President Trump told Fox Business Network on Thursday that he will be taking a steroid for COVID-19 for a "little bit longer." As his physicians told reporters last weekend, Trump started taking the drug on Saturday while he was still at the Walter Reed National Military Medical Center.

Like hundreds of thousands of Americans who have been hospitalized with the coronavirus, President Trump is recovering at home after being discharged. Unlike most Americans, his home is equipped with a medical unit, where he will receive around-the-clock medical care from a team of physicians and nurses.

President Trump was discharged from Walter Reed National Military Medical Center and returned to the White House on Monday evening. He gave reporters a double thumbs-up on his way through the doors, and the White House physician earlier on Monday said, "He's up and back to his old self."

But he's a few days into his diagnosis with COVID-19, a novel disease that doctors are still learning how best to treat. And, medical experts say, he may still be in a danger zone.

Back in early spring, Khristan Yates worked as a quality assurance analyst at a marketing company and loved her job. "I had one of the best jobs of my career," recalls Yates, 31, a resident of Chicago.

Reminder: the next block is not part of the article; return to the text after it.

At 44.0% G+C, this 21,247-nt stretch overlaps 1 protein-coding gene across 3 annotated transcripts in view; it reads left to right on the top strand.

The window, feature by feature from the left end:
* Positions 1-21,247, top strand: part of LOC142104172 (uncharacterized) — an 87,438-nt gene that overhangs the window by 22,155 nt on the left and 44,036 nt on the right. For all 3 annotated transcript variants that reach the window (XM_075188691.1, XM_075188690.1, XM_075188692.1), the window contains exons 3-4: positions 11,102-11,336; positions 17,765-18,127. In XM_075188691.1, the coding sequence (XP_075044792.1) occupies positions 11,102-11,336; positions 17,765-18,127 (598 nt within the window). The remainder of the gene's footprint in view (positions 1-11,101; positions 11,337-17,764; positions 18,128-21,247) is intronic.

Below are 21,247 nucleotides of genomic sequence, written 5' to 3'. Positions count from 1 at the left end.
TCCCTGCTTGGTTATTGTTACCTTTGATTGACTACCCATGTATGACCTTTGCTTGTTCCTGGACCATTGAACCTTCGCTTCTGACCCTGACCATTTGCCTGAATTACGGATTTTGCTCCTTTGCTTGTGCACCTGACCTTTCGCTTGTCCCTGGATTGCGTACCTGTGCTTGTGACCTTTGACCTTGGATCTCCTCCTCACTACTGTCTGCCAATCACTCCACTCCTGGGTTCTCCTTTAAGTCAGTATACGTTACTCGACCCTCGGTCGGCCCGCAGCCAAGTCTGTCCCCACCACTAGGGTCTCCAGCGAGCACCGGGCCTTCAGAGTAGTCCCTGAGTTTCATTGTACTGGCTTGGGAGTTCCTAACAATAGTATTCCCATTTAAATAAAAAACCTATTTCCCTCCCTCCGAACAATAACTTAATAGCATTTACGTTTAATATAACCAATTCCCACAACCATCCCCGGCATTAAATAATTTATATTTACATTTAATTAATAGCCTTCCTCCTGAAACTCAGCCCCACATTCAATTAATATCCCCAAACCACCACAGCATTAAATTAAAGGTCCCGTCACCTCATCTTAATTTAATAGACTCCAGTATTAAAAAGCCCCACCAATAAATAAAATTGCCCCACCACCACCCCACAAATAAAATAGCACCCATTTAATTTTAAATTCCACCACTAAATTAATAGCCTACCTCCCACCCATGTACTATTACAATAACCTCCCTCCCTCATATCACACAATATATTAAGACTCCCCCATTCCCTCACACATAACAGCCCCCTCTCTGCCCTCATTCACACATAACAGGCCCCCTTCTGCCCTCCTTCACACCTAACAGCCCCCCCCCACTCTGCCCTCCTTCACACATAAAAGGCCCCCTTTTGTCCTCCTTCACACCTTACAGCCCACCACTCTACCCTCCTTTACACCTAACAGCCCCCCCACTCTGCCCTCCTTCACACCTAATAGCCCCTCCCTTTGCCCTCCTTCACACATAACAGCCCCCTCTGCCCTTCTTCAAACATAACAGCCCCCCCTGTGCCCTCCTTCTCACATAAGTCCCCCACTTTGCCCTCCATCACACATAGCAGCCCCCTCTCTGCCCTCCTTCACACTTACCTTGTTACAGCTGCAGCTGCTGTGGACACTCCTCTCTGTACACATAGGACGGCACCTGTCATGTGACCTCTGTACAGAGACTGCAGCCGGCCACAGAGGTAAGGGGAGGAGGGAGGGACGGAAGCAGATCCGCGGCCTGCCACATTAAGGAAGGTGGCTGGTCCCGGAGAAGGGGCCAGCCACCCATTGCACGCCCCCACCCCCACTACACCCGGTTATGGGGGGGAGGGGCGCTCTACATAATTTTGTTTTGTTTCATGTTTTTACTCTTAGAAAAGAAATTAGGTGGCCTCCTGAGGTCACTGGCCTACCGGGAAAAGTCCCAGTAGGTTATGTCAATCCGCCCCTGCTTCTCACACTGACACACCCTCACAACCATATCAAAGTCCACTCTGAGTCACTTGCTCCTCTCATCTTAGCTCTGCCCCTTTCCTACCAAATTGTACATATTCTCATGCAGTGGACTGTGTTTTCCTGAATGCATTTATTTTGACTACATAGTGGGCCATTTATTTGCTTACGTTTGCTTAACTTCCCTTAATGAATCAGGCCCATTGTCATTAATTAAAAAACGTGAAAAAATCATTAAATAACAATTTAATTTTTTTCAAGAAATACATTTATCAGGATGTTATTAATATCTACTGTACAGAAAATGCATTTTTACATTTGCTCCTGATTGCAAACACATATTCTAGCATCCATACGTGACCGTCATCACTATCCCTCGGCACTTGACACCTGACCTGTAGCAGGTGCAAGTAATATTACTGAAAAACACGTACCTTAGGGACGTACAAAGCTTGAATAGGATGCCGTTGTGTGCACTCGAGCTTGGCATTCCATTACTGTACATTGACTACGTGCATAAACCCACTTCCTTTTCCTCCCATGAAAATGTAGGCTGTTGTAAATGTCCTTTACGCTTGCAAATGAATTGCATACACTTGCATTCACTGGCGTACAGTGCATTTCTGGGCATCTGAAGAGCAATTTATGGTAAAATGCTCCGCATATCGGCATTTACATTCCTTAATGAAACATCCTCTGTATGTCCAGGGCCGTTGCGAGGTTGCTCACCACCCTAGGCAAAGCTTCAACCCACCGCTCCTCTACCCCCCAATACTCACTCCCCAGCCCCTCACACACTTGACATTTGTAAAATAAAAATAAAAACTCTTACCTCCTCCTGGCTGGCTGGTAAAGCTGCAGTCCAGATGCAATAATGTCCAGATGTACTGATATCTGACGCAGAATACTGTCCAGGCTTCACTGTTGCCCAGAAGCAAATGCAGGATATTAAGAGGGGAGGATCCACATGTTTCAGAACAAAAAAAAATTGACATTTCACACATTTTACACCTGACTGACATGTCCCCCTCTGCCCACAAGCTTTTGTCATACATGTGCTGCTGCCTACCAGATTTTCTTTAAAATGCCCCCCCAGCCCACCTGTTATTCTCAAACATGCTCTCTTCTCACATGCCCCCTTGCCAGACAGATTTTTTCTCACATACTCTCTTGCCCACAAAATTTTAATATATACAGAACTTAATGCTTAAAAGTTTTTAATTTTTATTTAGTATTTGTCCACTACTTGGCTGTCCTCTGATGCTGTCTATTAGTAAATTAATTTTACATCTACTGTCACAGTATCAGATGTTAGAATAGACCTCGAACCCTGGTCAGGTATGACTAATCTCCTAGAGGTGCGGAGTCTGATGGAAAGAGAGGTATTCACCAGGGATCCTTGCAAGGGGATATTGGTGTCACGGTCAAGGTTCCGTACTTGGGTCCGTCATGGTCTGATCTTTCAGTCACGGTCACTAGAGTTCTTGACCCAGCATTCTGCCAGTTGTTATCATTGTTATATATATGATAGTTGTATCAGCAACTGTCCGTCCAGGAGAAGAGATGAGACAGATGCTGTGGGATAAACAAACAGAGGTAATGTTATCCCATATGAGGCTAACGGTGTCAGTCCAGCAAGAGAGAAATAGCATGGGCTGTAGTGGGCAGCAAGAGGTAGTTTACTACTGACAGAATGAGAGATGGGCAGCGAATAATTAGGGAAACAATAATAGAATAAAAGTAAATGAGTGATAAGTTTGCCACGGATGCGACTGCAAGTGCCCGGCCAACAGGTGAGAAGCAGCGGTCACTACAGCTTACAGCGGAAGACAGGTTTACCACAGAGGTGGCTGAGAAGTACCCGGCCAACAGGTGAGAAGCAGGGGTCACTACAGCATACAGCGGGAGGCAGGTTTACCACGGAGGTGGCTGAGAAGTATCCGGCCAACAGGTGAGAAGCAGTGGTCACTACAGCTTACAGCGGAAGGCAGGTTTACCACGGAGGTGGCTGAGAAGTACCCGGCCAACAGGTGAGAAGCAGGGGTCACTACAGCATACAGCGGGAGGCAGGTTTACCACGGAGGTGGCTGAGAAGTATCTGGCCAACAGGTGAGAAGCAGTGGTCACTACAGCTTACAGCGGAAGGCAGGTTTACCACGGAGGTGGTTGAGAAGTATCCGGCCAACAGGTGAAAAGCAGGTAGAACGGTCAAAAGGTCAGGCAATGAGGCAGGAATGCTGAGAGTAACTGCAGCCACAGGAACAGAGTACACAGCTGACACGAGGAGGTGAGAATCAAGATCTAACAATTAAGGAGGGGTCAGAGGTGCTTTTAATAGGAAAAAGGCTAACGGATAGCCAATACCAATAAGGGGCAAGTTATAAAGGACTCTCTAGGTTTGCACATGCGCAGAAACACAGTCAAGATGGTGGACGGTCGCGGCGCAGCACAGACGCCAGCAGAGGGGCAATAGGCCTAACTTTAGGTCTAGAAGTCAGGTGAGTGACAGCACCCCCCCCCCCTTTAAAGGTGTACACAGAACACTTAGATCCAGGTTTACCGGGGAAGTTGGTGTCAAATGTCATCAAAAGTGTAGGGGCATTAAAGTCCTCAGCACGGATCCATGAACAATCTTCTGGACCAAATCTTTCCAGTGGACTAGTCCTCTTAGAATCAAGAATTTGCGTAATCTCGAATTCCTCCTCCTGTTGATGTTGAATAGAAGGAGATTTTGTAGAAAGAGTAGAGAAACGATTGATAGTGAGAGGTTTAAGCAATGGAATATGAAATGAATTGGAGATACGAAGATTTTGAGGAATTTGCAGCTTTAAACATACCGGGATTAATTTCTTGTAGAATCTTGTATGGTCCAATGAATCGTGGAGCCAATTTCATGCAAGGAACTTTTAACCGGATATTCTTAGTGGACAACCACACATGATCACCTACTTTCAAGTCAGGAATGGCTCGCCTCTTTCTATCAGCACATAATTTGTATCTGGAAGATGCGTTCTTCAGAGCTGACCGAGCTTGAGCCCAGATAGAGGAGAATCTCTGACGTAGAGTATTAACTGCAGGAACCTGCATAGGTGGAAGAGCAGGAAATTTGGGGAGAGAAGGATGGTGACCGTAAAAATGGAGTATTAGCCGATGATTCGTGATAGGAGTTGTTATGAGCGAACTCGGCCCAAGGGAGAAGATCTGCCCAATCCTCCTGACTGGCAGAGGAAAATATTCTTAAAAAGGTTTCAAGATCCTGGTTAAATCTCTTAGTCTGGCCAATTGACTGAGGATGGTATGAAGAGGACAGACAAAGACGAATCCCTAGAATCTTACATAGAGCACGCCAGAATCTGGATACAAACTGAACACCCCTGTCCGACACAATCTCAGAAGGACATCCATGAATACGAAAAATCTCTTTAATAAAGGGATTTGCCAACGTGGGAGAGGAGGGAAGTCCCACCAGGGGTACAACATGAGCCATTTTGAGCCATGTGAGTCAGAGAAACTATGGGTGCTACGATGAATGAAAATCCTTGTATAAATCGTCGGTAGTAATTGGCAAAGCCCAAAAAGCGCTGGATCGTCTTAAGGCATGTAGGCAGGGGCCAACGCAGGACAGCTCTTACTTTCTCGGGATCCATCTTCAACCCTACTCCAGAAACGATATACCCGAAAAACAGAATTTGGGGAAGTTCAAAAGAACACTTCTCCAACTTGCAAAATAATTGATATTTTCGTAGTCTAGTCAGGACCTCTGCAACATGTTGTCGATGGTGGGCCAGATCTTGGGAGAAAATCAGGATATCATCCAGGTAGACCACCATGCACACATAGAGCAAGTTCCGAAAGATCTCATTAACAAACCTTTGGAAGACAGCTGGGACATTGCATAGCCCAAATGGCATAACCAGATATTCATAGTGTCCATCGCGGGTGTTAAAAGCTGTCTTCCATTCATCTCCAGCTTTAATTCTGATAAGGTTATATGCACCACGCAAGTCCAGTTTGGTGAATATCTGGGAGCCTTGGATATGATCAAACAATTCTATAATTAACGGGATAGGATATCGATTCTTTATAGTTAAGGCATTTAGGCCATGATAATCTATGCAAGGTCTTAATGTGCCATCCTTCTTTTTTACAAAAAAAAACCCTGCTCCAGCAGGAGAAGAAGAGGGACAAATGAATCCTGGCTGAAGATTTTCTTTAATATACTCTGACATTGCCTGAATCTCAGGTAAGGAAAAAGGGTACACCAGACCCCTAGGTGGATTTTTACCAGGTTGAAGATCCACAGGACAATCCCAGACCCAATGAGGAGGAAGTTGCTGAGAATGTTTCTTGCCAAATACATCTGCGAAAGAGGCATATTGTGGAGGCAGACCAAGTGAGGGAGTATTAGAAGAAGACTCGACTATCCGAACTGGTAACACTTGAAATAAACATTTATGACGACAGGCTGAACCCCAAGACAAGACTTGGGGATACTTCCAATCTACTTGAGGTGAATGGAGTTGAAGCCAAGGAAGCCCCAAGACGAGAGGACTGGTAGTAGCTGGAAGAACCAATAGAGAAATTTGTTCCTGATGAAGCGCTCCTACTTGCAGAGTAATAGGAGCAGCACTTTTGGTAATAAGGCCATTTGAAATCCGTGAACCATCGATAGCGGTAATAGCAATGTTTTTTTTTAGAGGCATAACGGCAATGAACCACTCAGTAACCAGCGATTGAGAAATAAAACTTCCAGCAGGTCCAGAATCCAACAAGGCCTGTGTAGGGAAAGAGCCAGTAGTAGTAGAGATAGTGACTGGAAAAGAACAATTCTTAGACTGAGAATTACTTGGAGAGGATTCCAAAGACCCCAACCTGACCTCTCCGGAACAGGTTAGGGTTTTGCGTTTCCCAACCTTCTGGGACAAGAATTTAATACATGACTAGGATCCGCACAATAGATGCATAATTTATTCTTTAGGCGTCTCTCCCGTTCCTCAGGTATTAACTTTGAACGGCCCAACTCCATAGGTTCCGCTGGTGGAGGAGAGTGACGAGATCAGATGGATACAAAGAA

Yates, who's a mother of two children, had moved into a bigger apartment just before the pandemic hit because she wanted to give her kids more space. At the time, she felt like she was "at the top of her world."

But as the economic effects of the pandemic hit the marketing industry among others, she lost her job in May.

Joeller Stanton used to be an assistant teacher at a private school in Baltimore and made about $30,000 a year. In mid-March, when the pandemic was just starting, her school closed for what was supposed to be two weeks. "Up to that point, we were under the impression that it wasn't that serious, that everything was going to be OK," Stanton recalls.

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Nearly a quarter of people in the United States are experiencing symptoms of depression, according to a study published Wednesday. That's nearly three times the number before the COVID-19 pandemic began.

And those with a lower income, smaller savings and people severely affected by the pandemic — either through a job loss, for example, or by the death of a loved one — are more likely to be bearing the burden of these symptoms.

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For the first time since 2014, death rates in the U.S. declined and life expectancy showed a modest uptick, according to new data released in two reports Thursday by the Centers for Disease Control and Prevention.

Life expectancy at birth in 2018 was 78.7 years, 0.1 year longer than the previous year.

Sarah Edrie says she was about 33 when she started to occasionally get a sudden, hot, prickly feeling that radiated into her neck and face, leaving her flushed and breathless. "Sometimes I would sweat. And my heart would race," she says. The sensations subsided in a few moments and seemed to meet the criteria for a panic attack. But Edrie, who has no personal or family history of anxiety, was baffled.